Whiteness Explained 1

Sample of a white paint drawdown. Photo Courtesy of BYK-Gardner.

Sample of a white paint drawdown.
Photo courtesy of BYK-Gardner.

While rarely found in nature, white is the color encountered most often in the human environment. It is the color of neutrality, of cleanliness and freshness. White provides contrast with other colors, and can increase the visibility of a logo or printed text. Conversely, yellow is the color of age, of things that are old and worn and uncared for. That’s why for product manufacturers that make white materials or use white packaging, it’s important to get a consistent color with high whiteness to convey to their customers that sense of freshness, that the product is new and clean.

White painted parts moving into an oven. Photo courtesy of BYK-Gardner.

White painted parts moving into an oven.
Photo courtesy of BYK-Gardner.

The problem becomes how to objectively measure and quantify white colors so that a product is consistent. As with any other color, human perception of white will vary from person to person. Different people’s eyes perceive colors differently due to the different makeup of cones and rods that allow us to see color and lightness. Our brains also perceive color differently due to our learned experience. Our perception of how white something is can actually be influenced by society and culture. While people from North and South America prefer whites with a slightly bluish tint, European and Eastern cultures have a preference for reddish whites.

So how can we objectively measure something that is perceived differently from person to person, and culture to culture? First it’s important to understand the difference between the terms “white” and “whiteness”. The color white is characterized in CIEL*a*b* space as having a luminosity (L* value) greater than 70, and a* and b* values as close to zero as possible. The higher the L* value and the lower the a* and b* values, the “whiter” the color is. A theoretical perfect white would have an L* value of 100 and a* and b* values of 0, given as coordinates (100, 0, 0) in CIEL*a*b* space. A color with a* and b* values close to zero and an L* value of less than 70 would be considered grey.

An example showing the ∆E for the L*a*b* color system. Photo courtesy of BYK-Gardner.

An example showing the ∆E for the L*a*b* color system.
Photo courtesy of BYK-Gardner.

So what is whiteness? Whiteness is how white we perceive a color to be, and is characterized by more than just how “white” a color is in CIEL*a*b* space. While white is a physical attribute, whiteness is a perception. Because blue is also considered a color of freshness, newness, and cleanliness similar to white, the colors we perceive as having the highest whiteness actually have an element of blue in them. White is characterized as a color having high luminosity, no saturation, and thus no hue. Whiteness is characterized as having high luminosity, finite saturation, and a blue hue. If we consider two white colors that are otherwise the same but with one having a slightly bluer tint (more negative b* value), the bluer color will appear “whiter” to the observer’s eyes. Thus, counterintuitively, a color having L*a*b* coordinates of, say, (100, 0, -2) will be perceived as being whiter than the theoretical perfect white having coordinates of (100, 0, 0). As we travel down the b* axis in the negative direction the whiteness of a color will appear to increase up until the point when the color becomes saturated enough that we perceive it to be blue rather than white.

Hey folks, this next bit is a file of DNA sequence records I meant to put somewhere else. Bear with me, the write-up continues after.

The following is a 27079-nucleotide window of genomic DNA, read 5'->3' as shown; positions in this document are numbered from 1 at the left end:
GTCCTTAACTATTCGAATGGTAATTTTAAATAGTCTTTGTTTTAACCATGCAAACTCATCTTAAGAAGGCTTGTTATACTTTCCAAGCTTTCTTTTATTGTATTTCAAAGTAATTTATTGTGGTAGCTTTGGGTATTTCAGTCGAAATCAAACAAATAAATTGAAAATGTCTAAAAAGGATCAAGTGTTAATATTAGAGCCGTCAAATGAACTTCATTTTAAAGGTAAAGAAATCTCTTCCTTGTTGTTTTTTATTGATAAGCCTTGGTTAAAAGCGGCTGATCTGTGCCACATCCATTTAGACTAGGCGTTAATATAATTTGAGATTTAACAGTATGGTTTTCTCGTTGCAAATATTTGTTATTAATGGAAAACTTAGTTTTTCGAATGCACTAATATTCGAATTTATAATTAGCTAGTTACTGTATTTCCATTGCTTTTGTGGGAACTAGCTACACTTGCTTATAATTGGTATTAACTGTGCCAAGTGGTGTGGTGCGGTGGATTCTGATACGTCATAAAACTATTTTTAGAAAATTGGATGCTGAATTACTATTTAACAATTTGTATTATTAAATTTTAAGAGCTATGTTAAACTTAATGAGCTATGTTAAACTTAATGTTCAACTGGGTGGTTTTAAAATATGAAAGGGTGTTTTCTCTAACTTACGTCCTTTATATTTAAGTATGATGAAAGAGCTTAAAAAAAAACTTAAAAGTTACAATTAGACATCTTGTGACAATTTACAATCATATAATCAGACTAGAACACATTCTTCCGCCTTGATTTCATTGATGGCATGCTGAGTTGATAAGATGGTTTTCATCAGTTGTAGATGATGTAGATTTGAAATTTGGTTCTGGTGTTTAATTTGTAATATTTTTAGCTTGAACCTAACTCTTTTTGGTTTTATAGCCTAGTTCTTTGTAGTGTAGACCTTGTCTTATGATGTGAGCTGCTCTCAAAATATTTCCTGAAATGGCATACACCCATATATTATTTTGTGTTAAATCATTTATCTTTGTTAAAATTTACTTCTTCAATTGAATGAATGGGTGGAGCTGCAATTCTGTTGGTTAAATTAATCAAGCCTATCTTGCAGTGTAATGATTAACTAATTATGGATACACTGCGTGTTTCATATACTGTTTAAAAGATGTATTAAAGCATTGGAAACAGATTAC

Example of white plastic pellets being prepared for a color reading. Photo of courtesy of BYK-Gardner.

Example of white plastic pellets being prepared for a color reading.
Photo of courtesy of BYK-Gardner.

Higher whiteness is sometimes achieved by adding blue pigment. This will decrease the luminosity of the color (L* value), yet the added blue will actually make the color appear whiter and can counteract yellowness, which is characterized as a color having a positive b* value. Another way to increase whiteness is by adding fluorescent pigments or by bleaching the material so it fluoresces. Fluorescence is a phenomenon where a material will absorb light at a particular wavelength and re-emit it at a longer wavelength. In this case we are talking about UV fluorescence, where invisible UV light is absorbed and re-emitted as visible blue light, thus decreasing the b* value and increasing the whiteness of the material.

This is why, when measuring how white a material appears, it is necessary to measure more than just CIEL*a*b* coordinates. There are ASTM methods with calculations that take the presence of blue into account when giving a value for whiteness, and some color measurement devices have the ability to do these calculations for you.

One comment

  1. Pingback: Measuring the Light Reflectance Value (LRV) and its Importance in Safety Regulations « Measure What You See

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